An Episcopal Dictionary of the Church

Protestant Episcopal Theological Seminary in Virginia, The; Alexandria, Virginia (VTS)

This school, also called the Virginia Theological Seminary, was formed by the Society for the Education of Pious Young Men for the Ministry of the Protestant Episcopal Church in Maryland and Virginia. It opened on Oct. 15, 1823, in a room in St. Paul's Church, Alexandria, with two professors and fourteen students. In 1827 the school was moved to eighty acres of land, then outside of Alexandria, but now a part of the city. During the Civil War, the seminary was used to house wounded Union soldiers. The property was used as a burial ground for some 500 soldiers. In 1878 VTS opened a branch seminary for African Americans in connection with St. Stephen's Normal and Industrial School in Petersburg, Virginia. In 1884 it was named the Bishop Payne Divinity School in honor of John Payne, the first Bishop of Liberia and a VTS graduate. It closed in 1949, and in 1953 it was merged with Virginia Seminary. The library at Virginia is the Bishop Payne Library. VTS has a Center for the Ministry of Teaching, a Center for Continuing Education, a Lay School of Theology, and an Institute in School Ministry. The seminary is a part of the Washington Theological Consortium, which is an association of Episcopal, Roman Catholic, Methodist, Lutheran, and interdenominational seminaries.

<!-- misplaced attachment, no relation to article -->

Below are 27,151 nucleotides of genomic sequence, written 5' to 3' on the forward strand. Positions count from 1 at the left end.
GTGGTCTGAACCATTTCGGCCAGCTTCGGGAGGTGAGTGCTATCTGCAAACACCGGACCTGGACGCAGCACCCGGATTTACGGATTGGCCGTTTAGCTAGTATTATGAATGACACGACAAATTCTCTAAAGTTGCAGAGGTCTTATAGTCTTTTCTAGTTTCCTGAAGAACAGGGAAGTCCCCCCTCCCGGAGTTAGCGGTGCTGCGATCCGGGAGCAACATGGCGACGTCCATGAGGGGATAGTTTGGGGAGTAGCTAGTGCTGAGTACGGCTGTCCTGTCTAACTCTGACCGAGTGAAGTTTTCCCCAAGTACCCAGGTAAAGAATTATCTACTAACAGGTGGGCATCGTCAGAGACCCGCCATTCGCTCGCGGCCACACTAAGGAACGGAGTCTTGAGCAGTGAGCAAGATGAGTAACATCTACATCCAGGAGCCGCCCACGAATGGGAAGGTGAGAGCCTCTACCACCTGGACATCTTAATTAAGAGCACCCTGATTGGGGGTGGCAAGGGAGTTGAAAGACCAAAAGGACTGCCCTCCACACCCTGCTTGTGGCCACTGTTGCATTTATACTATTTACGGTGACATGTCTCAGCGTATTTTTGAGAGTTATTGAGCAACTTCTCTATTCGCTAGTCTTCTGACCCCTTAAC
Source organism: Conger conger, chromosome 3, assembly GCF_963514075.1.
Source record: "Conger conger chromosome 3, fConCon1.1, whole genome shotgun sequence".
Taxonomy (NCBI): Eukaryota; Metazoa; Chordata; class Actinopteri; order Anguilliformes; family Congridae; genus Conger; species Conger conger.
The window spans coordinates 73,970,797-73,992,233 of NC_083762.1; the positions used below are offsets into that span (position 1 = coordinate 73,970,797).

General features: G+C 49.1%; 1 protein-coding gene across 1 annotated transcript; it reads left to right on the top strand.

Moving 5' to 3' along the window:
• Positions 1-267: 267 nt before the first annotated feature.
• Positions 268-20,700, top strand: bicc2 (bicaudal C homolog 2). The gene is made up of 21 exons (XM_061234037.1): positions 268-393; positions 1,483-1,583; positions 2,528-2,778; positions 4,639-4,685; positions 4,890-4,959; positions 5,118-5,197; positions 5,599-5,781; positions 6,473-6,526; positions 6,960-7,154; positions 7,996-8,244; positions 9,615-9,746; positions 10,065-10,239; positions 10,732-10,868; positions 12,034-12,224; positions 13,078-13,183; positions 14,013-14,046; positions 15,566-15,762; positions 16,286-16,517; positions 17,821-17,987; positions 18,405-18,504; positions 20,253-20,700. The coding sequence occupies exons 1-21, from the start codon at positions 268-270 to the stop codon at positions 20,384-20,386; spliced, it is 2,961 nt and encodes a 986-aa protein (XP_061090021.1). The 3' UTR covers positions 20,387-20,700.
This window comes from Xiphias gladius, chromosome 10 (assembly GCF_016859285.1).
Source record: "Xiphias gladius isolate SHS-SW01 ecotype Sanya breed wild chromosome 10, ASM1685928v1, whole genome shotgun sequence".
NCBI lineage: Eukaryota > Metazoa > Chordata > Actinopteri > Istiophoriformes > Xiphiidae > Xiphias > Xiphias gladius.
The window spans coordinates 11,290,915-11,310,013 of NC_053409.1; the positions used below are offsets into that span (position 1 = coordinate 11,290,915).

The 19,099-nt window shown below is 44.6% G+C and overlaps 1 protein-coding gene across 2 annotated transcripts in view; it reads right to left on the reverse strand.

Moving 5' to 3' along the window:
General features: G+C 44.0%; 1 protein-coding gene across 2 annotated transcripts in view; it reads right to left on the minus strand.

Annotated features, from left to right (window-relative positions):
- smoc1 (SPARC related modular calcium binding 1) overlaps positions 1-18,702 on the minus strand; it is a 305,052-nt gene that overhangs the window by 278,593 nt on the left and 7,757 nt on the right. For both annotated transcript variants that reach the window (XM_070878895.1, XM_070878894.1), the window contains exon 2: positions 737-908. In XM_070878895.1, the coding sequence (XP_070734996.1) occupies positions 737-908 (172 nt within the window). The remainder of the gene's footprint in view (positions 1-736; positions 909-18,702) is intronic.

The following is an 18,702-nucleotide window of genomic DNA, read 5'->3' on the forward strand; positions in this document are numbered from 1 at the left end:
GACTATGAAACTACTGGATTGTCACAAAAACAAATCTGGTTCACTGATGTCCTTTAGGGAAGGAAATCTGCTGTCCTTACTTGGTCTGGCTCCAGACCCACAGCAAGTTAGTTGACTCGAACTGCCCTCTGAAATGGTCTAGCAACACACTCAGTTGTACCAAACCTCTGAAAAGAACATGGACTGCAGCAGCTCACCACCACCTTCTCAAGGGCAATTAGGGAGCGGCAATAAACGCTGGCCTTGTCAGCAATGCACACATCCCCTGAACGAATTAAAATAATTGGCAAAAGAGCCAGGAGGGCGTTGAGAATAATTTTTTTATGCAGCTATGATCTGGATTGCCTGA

Glossary definitions provided courtesy of Church Publishing Incorporated, New York, NY,(All Rights reserved) from “An Episcopal Dictionary of the Church, A User Friendly Reference for Episcopalians,” Don S. Armentrout and Robert Boak Slocum, editors.